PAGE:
Updated: February 13, 2021 2:40:54 pm
The other day I got a call from Bhuwan Chandra Harbola, an old friend from my days at Kanpur Sports Hostel and my team-mate in the 1996 U-15 world cup that we won. Happy flashbacks weren’t on his mind now. “Wasim Jaffer ka news, padha?” It was a painful conversation that made me sad. As I put the phone down, my mind went back to hostel days.
Five of us lived in small rooms around a corridor. Harbola’s room was opposite mine, just enough space to squeeze in a bed and a cupboard. Every morning, the agarbatti’s aroma would waft in from his room and I could hear chants of the Hanuman Chalisa. In my room, I would start my namaaz. Praise and gratitude to god on wintry Kanpur mornings remains a fond memory from those teenage days. We grew up, I became a professional cricketer, he became a cop, and our friendship endures.
When did religion come in the way of sport? I have played for teams in UP, different zones across the country, India, clubs and counties in England, and never have I been made conscious of my faith. I have worried about lack of runs, motivated my team-mates in bad form, wondered about how to win games. Never have I gone to sleep wondering what a team-mate might think of my religion.
I come from Allahabad, my home was very close to a colony of pandits, where I fell in love with this great game. We played together and our lives were held by this common thread of sport. I am not even talking about the Indian team — just a local team in the neighbourhood where kids from all faiths would mingle and play towards a common goal. In hindsight, I feel my character was shaped there. This beautiful game is inclusive, brings together people of different temperaments, castes, economic backgrounds and faiths.
I remember Sachin Tendulkar’s cricket kit bag and the picture of Sai Baba, whom he revered. By his side, VVS Laxman would have his gods. Zaheer Khan, Harbhajan Singh … everyone to his faith. Sourav Ganguly, our captain, and John Wright, our coach from New Zealand, had taken out the zonal and regional differences. We weren’t playing for our regions, we didn’t see ourselves as UP or Bengal or Punjab or as Hindu, Muslim, Sikh or Christian. We were playing for each other, for the team, for friends, for India.
It must have been very difficult for Jaffer to have to come out and explain his intentions. It tells a lot about the times we live in — where social media trolls do their worst to divide our country.
For us cricketers, reputation and integrity is all we have. The trust and love we have got from the people rest on that. After a successful career, someone who takes up the job of a coach would want to create players of worth, a team culture that breeds success and unity. In some ways, it’s his reputation at stake. I remember Wright coming up with a slogan for our team in the World Cup — “Now or never”! The idea is simple: Unite the team to a common cause, get the energies moving in the same direction, focus the minds on the common goal. That’s what all good coaches do. Wright protected us from zonal affiliations and, together with Ganguly, removed any regional interests or biases from selections.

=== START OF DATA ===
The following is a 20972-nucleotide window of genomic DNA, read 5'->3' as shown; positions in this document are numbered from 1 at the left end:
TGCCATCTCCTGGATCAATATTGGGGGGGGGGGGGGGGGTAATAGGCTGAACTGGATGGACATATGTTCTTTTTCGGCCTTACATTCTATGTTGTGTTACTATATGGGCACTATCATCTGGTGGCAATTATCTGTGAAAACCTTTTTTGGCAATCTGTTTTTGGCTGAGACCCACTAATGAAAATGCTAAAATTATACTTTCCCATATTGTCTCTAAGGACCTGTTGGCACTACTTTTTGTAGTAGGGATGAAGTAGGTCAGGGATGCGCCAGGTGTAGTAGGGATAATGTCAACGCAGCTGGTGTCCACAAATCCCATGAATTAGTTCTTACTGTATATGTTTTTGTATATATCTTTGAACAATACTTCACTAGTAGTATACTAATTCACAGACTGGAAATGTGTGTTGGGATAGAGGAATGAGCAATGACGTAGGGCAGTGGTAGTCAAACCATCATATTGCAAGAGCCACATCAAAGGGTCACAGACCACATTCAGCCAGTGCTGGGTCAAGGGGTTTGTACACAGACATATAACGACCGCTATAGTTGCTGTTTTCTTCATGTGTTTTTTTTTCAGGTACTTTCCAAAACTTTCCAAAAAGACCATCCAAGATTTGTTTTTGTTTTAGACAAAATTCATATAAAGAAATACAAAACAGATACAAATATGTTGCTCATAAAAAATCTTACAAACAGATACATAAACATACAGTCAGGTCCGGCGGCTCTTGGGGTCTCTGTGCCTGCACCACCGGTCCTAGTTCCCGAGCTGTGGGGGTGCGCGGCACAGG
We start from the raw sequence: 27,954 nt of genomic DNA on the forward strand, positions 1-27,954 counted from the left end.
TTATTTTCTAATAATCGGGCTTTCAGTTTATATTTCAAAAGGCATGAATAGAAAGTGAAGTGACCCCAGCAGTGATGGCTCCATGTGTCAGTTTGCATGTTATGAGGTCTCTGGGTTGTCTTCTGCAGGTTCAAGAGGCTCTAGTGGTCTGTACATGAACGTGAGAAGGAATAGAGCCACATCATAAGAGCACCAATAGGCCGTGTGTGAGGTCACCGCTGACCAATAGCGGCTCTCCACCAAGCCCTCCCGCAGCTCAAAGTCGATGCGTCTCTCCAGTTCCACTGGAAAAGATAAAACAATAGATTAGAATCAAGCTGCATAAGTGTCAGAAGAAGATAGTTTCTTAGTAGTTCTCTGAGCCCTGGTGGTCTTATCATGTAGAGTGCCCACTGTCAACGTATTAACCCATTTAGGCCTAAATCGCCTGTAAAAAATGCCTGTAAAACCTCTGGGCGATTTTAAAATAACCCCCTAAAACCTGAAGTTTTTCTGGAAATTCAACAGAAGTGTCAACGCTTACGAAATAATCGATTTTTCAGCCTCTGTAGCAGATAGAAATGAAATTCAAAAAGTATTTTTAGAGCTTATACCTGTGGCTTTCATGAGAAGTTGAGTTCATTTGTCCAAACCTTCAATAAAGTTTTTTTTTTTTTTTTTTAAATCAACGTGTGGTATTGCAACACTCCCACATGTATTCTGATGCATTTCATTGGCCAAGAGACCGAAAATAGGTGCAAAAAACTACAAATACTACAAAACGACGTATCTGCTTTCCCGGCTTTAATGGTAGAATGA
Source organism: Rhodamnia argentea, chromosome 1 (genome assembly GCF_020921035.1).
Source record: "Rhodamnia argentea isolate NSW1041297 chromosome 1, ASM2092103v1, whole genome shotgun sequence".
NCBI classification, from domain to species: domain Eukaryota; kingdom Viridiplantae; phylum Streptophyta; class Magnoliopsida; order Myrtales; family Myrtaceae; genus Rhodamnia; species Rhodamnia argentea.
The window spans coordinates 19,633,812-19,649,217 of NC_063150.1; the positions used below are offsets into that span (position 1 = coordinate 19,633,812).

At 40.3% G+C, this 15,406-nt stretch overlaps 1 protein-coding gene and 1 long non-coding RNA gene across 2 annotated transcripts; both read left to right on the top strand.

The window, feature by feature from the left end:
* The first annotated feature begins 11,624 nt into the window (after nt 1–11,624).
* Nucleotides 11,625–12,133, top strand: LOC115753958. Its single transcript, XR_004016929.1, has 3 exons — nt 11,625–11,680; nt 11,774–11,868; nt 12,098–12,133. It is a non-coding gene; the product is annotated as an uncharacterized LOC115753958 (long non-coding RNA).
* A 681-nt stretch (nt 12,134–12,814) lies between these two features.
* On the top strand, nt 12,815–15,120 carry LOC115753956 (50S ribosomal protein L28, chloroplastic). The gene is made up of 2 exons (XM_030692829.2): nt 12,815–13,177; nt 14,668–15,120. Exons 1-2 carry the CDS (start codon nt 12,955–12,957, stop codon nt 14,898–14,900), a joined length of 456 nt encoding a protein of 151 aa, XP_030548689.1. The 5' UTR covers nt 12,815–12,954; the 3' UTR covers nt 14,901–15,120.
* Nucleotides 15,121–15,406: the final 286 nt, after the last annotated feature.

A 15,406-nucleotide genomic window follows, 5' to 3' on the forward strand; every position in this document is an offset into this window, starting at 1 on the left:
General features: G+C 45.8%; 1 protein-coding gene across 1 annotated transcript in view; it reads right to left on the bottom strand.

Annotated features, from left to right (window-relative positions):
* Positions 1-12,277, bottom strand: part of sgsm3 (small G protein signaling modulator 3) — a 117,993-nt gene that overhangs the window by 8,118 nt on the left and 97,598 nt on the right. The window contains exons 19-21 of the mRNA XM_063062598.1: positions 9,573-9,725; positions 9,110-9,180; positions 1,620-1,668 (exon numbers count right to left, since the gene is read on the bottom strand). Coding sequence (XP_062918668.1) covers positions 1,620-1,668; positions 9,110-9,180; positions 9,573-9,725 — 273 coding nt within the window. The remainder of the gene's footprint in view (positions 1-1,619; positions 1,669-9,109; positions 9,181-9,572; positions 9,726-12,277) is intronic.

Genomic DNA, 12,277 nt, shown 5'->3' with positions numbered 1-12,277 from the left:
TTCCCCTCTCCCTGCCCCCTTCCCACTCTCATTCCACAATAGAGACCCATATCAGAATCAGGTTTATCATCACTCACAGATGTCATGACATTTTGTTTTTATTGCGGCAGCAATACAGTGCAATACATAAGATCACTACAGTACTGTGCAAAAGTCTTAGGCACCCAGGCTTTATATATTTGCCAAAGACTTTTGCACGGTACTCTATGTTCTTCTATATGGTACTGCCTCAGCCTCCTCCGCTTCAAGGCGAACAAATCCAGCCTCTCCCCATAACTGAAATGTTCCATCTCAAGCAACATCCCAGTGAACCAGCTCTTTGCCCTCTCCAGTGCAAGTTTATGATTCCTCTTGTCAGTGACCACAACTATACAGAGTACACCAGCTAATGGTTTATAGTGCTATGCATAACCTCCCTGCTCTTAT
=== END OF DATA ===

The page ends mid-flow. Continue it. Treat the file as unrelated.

Prayer is purely an individual thing. I don’t remember a formal namaz in my time in the dressing room, but I have read about how Graeme Hick, former England player, cleared his kit to make space for a young Moeen Ali to pray in the Worcestershire dressing room. Personally, for me, my faith is an individual affair. I don’t take it to the dressing rooms but that doesn’t mean it’s a crime if someone does. Each to their own. As long as they are not forcing it on someone else.
Another memory comes up, more recent. Former West Indies fast bowler Ian Bishop was my co-commentator, and he was in the next room at the hotel. A deeply religious man, every morning would break out with his voice reading the Bible. A great bowler and a gentleman, he would worry about his children’s screen times, talk about his dreams for them — just like you and me.
Religion is an individual issue and never comes between sportsmen. It has never come in the way of Indian cricket. Cricket has been one of the fields where a child born anywhere in India can genuinely dream about reaching the very top — playing for India. Else, an MS Dhoni wouldn’t have come out from Jharkhand’s cricket backwaters. A Zaheer Khan, not from the cricket-strong regions of Mumbai or Pune but from elsewhere in Maharashtra, wouldn’t have become the best modern-day Indian bowler. A Munaf Patel wouldn’t have come from a small village in Ikhar in Gujarat and played his part in India winning a world cup.
As a country, we need to do a lot of soul-searching. We are at a vital point in our history; we can’t afford to divide ourselves. It’s dangerous and self-defeating in the end. I understand sports don’t exist in some special bio-bubble; it will reflect our society at large. But in my understanding, sports, and cricket in particular, has been one field where excellence, equal opportunity, and freedom of choice, have ruled. It has set a great example.
I want to tell young cricketers who are growing up in different parts of the country and dreaming about playing this game: Don’t get mixed up in all this mess. Stay pure, the game will reward you. It’s a beautiful game and for those of us who have been lucky enough to have played it for a living, there can be nothing sadder than to see communalism in it. It’s our responsibility, as adults, to leave our children with an unpolluted environment — in the world around us and in our own hearts. As the slogan of the Indian team I was part of went, it’s ‘Now or Never’.
The writer is a former India player.
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